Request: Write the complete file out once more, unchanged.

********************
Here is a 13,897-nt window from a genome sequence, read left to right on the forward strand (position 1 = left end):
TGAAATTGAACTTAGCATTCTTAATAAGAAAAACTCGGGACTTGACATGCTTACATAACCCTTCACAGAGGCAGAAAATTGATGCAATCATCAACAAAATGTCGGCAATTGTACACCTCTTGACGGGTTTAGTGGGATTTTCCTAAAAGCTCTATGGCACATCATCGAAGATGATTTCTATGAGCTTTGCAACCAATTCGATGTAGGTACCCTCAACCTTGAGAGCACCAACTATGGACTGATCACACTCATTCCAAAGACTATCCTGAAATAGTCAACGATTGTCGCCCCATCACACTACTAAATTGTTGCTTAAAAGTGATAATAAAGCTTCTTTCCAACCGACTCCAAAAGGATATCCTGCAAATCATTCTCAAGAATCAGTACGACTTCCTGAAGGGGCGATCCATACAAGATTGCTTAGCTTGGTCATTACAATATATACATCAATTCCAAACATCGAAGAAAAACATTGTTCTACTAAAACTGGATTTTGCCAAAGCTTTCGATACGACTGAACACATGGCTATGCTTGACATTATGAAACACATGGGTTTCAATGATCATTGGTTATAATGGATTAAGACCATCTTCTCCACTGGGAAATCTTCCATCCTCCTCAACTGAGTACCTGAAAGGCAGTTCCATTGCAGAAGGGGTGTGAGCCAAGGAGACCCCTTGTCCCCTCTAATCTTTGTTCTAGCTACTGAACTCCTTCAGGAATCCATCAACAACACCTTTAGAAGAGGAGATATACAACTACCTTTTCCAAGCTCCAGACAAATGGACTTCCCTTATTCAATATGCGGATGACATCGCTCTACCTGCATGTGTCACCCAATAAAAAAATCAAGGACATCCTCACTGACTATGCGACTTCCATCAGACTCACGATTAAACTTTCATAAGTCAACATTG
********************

Here is a 13,897-nt window from a genome sequence, read left to right on the forward strand (position 1 = left end):
TGAAATTGAACTTAGCATTCTTAATAAGAAAAACTCGGGACTTGACATGCTTACATAACCCTTCACAGAGGCAGAAAATTGATGCAATCATCAACAAAATGTCGGCAATTGTACACCTCTTGACGGGTTTAGTGGGATTTTCCTAAAAGCTCTATGGCACATCATCGAAGATGATTTCTATGAGCTTTGCAACCAATTCGATGTAGGTACCCTCAACCTTGAGAGCACCAACTATGGACTGATCACACTCATTCCAAAGACTATCCTGAAATAGTCAACGATTGTCGCCCCATCACACTACTAAATTGTTGCTTAAAAGTGATAATAAAGCTTCTTTCCAACCGACTCCAAAAGGATATCCTGCAAATCATTCTCAAGAATCAGTACGACTTCCTGAAGGGGCGATCCATACAAGATTGCTTAGCTTGGTCATTACAATATATACATCAATTCCAAACATCGAAGAAAAACATTGTTCTACTAAAACTGGATTTTGCCAAAGCTTTCGATACGACTGAACACATGGCTATGCTTGACATTATGAAACACATGGGTTTCAATGATCATTGGTTATAATGGATTAAGACCATCTTCTCCACTGGGAAATCTTCCATCCTCCTCAACTGAGTACCTGAAAGGCAGTTCCATTGCAGAAGGGGTGTGAGCCAAGGAGACCCCTTGTCCCCTCTAATCTTTGTTCTAGCTACTGAACTCCTTCAGGAATCCATCAACAACACCTTTAGAAGAGGAGATATACAACTACCTTTTCCAAGCTCCAGACAAATGGACTTCCCTTATTCAATATGCGGATGACATCGCTCTACCTGCATGTGTCACCCAATAAAAAAATCAAGGACATCCTCACTGACTATGCGACTTCCATCAGACTCACGATTAAACTTTCATAAGTCAACATTG